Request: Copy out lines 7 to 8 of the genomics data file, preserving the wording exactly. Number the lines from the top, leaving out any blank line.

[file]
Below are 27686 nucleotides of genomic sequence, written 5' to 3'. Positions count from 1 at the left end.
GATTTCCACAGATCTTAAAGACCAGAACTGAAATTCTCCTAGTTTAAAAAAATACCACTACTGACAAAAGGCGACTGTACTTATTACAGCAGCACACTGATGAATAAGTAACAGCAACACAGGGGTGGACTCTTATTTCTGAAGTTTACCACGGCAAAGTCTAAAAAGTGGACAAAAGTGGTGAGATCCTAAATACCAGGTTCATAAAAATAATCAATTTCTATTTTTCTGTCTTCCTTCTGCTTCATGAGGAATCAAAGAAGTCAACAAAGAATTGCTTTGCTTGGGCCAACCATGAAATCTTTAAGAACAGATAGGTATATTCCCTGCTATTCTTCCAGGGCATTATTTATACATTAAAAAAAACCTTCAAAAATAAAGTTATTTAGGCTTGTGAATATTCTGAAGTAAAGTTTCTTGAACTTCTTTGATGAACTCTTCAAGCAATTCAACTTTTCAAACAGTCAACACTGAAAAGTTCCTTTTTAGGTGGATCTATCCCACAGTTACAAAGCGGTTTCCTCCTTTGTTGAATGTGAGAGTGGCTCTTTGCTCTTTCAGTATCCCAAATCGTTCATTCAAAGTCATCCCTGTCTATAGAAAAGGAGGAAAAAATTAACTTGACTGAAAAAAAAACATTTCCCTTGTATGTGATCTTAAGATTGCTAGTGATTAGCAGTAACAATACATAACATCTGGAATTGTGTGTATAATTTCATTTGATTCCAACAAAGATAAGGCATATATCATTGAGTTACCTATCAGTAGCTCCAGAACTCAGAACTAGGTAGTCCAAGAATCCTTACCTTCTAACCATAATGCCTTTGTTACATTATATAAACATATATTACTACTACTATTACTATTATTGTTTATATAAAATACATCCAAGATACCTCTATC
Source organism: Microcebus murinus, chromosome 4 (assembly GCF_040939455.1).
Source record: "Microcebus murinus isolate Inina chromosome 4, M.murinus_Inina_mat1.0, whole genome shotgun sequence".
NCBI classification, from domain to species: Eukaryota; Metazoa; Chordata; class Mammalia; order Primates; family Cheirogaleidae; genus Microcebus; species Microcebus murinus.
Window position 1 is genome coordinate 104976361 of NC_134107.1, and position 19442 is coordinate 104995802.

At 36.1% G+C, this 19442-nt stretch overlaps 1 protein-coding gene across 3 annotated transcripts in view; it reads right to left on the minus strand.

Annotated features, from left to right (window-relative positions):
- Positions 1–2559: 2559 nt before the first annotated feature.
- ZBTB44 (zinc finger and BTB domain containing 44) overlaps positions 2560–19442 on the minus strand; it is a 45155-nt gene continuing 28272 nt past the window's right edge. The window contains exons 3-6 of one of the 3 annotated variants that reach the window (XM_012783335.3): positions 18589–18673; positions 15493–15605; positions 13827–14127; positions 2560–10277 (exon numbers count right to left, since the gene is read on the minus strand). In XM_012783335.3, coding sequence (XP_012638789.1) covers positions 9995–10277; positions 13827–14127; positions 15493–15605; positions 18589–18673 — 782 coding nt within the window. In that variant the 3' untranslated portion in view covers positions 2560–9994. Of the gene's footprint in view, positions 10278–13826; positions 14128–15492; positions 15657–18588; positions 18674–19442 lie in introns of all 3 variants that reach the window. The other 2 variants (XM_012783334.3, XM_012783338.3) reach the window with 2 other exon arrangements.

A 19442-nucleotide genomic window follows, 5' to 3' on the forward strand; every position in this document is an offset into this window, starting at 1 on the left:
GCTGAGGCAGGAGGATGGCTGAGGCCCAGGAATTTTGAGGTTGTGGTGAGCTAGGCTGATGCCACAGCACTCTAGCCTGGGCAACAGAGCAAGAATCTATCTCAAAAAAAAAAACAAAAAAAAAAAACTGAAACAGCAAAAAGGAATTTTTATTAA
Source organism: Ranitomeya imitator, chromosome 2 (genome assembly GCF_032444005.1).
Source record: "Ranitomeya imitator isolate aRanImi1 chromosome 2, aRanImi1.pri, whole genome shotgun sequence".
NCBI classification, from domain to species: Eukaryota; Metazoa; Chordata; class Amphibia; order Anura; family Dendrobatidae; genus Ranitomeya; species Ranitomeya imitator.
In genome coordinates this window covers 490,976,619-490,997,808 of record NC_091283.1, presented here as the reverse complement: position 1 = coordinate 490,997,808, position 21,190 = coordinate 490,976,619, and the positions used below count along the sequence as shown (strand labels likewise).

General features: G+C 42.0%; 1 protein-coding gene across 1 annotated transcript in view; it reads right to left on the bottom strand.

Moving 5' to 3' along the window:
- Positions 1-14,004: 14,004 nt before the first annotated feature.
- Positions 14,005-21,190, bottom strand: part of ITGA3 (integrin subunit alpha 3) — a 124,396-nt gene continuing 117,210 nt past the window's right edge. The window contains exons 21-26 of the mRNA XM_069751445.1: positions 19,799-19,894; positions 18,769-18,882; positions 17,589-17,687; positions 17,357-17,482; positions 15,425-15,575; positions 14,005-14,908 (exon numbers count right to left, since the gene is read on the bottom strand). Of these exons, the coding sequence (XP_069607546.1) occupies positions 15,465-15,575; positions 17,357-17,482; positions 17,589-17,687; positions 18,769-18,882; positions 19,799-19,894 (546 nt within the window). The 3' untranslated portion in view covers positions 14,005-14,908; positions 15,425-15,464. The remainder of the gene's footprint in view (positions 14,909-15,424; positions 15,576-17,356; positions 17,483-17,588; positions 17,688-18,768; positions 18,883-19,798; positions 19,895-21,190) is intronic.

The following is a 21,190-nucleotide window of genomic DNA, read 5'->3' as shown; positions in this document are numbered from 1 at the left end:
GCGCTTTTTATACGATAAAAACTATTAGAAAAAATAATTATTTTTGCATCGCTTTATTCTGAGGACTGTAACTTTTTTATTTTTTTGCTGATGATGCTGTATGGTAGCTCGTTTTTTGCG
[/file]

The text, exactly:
At 36.1% G+C, this 19442-nt stretch overlaps 1 protein-coding gene across 3 annotated transcripts in view; it reads right to left on the minus strand.

Annotated features, from left to right (window-relative positions):